Several weeks ago, the FBI arrested two men at the Tucson airport, under suspicion of supporting ISIS. One of the men said, “I love jihad so much.”
The threat of terrorist attacks is real, both in the US and in countries such as Egpyt.
According to the Arizona Republic, Ahmed Mahad Mohamed, 21, and Abdi Yemani Hussein, 20, were arrested at the end of July at the Tucson International Airport. They pledged to support the Islamic State and hoped to travel overseas to fight for the terrorist organization.
Their goal was to carry out terrorist attacks in Egypt. But if they could not travel overseas, they intended to conduct an attack in Tucson, according to court documents.
“I love jihad so much,” said Mohamed. “I only think about jihad everywhere I go.”
Both men came to the U.S. as Somalian refugees. Mohamed gained lawful permanent residency and Hussein remains a refugee. According to the FBI, Mohamed wanted to travel to Syria or Iraq to join ISIS and “achieve martyrdom.” But he didn’t have his parents’ support. Mohamed admitted that his mother and father “don’t like jihad.”
Mohamed told an undercover FBI employee that he wanted to become “the beheading guy” if he made it to Syria. Two undercover FBI employees communicated with Mohamed as he made plans to travel to Egypt. During one conversation, he told the employees “the best wake-up call is Islamic State to get another victory or another 9/11.”
According to the FBI, Hussein intended to travel around the world to “make explosion” and wanted to blow up the White House.
The danger of terrorism to the US and other countries is real, as pastor Harley Camden discovers in City of Peace. But his realization comes in an unlikely place: On the banks of the Occoquan River.
Harley was taking a short run on the Fourth of July along a one-mile loop from his townhouse to the River Mill Park, across the pedestrian bridge, through the woods on the other side of the river, and then back to town across the Route 123 bridge. Directly across the river from his townhouse was an outcropping of rock, hidden by trees along the river but visible from the road that cut through the woods.
Harley knew that Occoquan’s rocks were old. On both sides of the river, ancient formations rose above the water and gave silent testimony to the region’s history and its many divisions.
The rocks formed about 300 million years ago when the North American and African landmasses plowed into each other and created a supercontinent called Pangaea. The seam between these continental plates ran along the east coast of North America, with Virginia at the center, and the supercontinent remained stitched together for about 100 million years.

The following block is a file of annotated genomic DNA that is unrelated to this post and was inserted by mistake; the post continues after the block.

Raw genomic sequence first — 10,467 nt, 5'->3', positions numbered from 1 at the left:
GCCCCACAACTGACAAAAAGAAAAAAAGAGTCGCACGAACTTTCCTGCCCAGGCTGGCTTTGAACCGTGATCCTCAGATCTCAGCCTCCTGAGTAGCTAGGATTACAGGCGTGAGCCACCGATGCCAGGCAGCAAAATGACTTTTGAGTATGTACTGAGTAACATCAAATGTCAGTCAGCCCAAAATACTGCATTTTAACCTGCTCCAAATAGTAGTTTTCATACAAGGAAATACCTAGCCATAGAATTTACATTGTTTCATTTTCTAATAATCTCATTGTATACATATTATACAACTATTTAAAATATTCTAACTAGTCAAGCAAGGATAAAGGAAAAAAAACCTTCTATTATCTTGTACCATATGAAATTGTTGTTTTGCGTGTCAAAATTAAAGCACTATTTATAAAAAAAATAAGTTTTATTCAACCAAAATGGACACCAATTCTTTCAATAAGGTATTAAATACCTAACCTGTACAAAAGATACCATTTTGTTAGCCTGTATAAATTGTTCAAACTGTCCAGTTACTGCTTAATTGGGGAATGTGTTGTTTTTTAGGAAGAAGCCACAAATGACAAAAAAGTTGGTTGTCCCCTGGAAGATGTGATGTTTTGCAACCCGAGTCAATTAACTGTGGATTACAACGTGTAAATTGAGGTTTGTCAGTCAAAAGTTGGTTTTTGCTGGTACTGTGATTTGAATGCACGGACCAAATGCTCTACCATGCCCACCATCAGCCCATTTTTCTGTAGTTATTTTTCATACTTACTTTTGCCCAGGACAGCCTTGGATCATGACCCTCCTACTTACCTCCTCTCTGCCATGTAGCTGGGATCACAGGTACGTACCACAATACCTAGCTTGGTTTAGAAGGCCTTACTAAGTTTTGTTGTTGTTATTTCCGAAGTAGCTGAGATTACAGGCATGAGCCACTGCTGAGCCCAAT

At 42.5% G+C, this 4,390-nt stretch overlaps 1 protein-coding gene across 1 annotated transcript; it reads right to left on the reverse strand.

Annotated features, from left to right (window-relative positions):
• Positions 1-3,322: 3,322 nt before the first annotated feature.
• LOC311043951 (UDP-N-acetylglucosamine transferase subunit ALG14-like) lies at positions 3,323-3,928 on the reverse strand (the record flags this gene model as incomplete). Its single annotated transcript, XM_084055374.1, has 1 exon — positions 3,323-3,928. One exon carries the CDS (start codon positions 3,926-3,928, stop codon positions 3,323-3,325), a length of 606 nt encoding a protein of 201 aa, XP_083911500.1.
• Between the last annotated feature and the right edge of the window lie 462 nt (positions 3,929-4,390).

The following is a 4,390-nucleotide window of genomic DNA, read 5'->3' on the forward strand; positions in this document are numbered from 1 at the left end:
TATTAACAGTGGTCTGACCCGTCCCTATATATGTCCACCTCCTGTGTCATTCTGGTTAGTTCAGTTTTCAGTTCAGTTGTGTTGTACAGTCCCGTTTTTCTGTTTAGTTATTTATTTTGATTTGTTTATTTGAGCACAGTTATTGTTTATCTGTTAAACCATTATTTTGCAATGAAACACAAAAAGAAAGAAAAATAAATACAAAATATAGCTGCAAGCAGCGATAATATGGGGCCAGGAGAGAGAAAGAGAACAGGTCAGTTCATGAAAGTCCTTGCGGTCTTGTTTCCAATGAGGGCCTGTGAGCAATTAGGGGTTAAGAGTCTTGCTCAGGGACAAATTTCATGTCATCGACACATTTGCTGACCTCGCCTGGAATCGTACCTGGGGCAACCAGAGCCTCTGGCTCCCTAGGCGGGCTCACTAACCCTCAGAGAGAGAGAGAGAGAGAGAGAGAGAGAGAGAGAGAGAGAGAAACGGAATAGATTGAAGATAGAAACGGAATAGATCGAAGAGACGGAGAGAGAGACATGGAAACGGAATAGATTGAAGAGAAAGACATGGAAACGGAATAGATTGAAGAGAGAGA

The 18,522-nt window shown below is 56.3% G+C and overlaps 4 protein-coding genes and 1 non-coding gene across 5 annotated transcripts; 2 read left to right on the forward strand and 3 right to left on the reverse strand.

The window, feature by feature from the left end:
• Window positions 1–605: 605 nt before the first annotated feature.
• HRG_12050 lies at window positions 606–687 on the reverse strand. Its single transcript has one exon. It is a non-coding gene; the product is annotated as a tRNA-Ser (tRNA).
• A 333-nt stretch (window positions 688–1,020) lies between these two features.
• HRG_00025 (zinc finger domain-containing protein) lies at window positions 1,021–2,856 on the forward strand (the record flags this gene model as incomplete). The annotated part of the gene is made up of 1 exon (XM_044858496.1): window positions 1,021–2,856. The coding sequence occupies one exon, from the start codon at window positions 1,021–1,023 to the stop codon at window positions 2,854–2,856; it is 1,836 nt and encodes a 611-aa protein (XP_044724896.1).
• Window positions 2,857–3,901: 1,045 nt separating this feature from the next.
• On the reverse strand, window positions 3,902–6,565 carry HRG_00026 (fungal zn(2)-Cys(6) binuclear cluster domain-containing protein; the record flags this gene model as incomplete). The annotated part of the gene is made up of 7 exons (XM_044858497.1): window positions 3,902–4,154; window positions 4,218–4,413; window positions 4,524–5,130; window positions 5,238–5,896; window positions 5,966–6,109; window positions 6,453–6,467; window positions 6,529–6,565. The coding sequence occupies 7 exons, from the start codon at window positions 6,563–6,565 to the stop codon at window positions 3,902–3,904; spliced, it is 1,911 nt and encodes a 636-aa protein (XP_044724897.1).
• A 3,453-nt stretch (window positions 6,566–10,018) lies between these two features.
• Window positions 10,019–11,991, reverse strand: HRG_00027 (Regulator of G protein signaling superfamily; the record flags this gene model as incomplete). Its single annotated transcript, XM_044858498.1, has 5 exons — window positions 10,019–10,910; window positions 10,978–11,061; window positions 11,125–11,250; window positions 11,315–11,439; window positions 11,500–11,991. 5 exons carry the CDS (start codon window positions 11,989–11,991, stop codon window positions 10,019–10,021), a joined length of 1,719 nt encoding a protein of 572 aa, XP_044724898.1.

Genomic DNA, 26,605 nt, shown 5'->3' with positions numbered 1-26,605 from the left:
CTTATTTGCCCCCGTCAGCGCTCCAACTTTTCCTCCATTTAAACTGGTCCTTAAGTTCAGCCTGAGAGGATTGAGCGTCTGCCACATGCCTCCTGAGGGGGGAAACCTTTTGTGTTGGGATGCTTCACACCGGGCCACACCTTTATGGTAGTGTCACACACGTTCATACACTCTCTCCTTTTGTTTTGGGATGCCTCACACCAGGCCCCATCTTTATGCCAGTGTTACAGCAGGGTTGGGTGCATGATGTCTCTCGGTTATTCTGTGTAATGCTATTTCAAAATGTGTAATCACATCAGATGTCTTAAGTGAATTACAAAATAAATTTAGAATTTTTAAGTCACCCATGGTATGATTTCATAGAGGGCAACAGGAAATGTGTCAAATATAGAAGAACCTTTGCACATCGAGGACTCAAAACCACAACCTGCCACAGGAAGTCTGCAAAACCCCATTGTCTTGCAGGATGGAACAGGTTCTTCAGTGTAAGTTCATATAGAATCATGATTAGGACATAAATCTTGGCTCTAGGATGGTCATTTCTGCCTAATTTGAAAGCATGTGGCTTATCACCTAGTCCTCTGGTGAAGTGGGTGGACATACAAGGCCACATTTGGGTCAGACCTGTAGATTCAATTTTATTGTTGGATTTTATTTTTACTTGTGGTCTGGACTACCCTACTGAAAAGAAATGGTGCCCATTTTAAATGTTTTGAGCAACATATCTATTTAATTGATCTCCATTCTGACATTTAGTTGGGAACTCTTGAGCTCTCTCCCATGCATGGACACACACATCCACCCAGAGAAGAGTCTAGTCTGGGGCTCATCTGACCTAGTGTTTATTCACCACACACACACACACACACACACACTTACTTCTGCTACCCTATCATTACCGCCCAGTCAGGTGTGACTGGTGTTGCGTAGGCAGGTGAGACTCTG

Pangaea began to separate about 175 million years ago, creating the continents we know today, but it left behind formations such as the shelves of rock that stood on either side of the Occoquan River. These outcroppings had seen divisions between settlers and Native Americans, colonists and the King of England, the North and the South, blacks and whites, and now Christians and Muslims.
The rocks were now covered with graffiti, the work of numerous spray-painting vandals. The markings were signs of societal divisions, and they made Harley feel discouraged when he first saw them. But on his morning run he spotted a new one that stopped him in his tracks and made him shiver—the mark of the Islamic State.
Harley’s mind raced with questions. Who are they and how close are they—right here in Occoquan? What are they planning, and when will they strike?
Harley realized that the symbol on the rock didn’t necessarily prove that terrorists were at work. It could have been painted by the same sort of punks that put anarchy symbols on public buildings. Still, the discovery unsettled him, especially on the Fourth of July, the day he always felt the most patriotic.
The world is still threatened by terrorist violence, planned by people who “love jihad so much.” What can we do to reduce the threat, along with Muslims who, like Mohamed’s parents, “don’t like jihad”? Join the conversation through a comment below.